Friday, May 22, 2015

Welcome Our Weekend guest....Elaine Viets to the Blog!

          “Checked Out” is Elaine Viets 14th Dead-End Job hardcover mystery from Obsidian. South Florida PI Helen Hawthorne searches for a missing million-dollar painting in a Florida library with an organic mouse catcher and a ghost who may be all too real. The New York Times praises Elaine’s “quick-witted mysteries.”

“Shop till You Drop,” her first Dead-end Job Mystery, made the list of 16 Florida Must Read Books, along with John D. MacDonald, Carl Hiaasen and Elmore Leonard.

Elaine recently took the MedicoLegal Death Investigators Course for forensic professionals, given by St. Louis University. She lives in Fort Lauderdale. She’s won the Anthony, Agatha, and Lefty Awards.

Q: Welcome Elaine! Tell us a little about your background.

A: Thanks ROCCO! I live in Fort Lauderdale, Florida, with my husband, newspaper reporter Don Crinklaw, and two cats, Harry and Mystery. I grew up in St. Louis and was a  reporter and columnist for the St. Louis Post-Dispatch for 27 years, and a syndicated columnist for United Media in New York. Then I started writing mysteries for Dell.

           My first four-book mystery series featured six-foot-tall newspaper columnist Francesca Vierling and was very dark. I have two other series, the cozy  Josie Marcus Mystery Shopper Mysteries (ten books) and the traditional Dead-End Job series (14 books), as well as short stories.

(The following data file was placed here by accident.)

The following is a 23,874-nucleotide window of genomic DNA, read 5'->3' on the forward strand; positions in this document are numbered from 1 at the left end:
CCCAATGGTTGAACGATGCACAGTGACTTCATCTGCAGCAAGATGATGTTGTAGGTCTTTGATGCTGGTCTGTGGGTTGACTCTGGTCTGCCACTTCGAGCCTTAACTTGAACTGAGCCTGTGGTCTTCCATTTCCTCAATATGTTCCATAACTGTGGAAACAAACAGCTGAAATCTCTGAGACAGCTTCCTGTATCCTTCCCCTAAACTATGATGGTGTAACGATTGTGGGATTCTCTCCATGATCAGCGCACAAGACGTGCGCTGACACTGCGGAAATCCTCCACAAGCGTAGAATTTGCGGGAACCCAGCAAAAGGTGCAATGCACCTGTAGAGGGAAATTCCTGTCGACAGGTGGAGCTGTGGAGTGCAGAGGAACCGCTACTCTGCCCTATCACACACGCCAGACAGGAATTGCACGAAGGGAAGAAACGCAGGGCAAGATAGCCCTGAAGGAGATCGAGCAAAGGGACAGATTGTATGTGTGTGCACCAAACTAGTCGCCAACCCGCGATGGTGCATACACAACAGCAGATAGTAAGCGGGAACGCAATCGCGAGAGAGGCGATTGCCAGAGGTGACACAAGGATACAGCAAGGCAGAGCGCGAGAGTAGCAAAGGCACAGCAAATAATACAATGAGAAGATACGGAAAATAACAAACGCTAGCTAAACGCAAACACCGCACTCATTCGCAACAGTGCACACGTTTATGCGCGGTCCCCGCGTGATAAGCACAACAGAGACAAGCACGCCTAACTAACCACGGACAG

I’m currently writing a new dark series featuring Death Investigator Angela Richman. Death investigators work out of the medical examiner’s office. At a death scene, the DI takes care of the body, measuring, documenting it, photographing it, etc. The police investigate the rest of the scene. Recently, I  took the MedicoLegal Death Investigator Training Course for forensic professionals, given by St. Louis University.


Tell us about your Dead-End Job series. How did that come about?

A: RandomHouse wiped out the division that published my Francesca Vierling series. While my agent looked for a new publisher, I went to work at a Barnes & Noble in Hollywood, Florida. When I was a bookseller, people treated me differently than when I was a columnist for a major newspaper. My time at the bookstore was the inspiration for my Dead-End Job mystery series, and I wrote Murder Between the Covers, the second Dead-End Job mystery.

Q:You also write the “mystery shopper” series.  Are you a shopaholic?

A: No, I’d rather shop on the Internet and avoid the mall. I don’t like big crowds – except at my book signings.


Q: How do you “get to know” your characters before and while you’re writing the books?

A: They seem to come alive for me as I write. I can see Helen’s landlady, Margery, with her gray hair and wild purple outfits, even smell her cigarette smoke. I hear her funny, sarcastic jokes. I imagine the sunset salutes by the pool at the Coronado Tropic Apartments, and hear Phil, Helen’s husband and PI partner, popping the top on another beer. The Florida  air is very soft and everyone is slightly sweaty.

          My great-uncle saw people in his mind and they talked to him, and he lived in a nice, padded room in a big building. But I get paid for my fantasies.

Q: How do you construct your plots? Do you outline or do you write “by the seat of your pants”?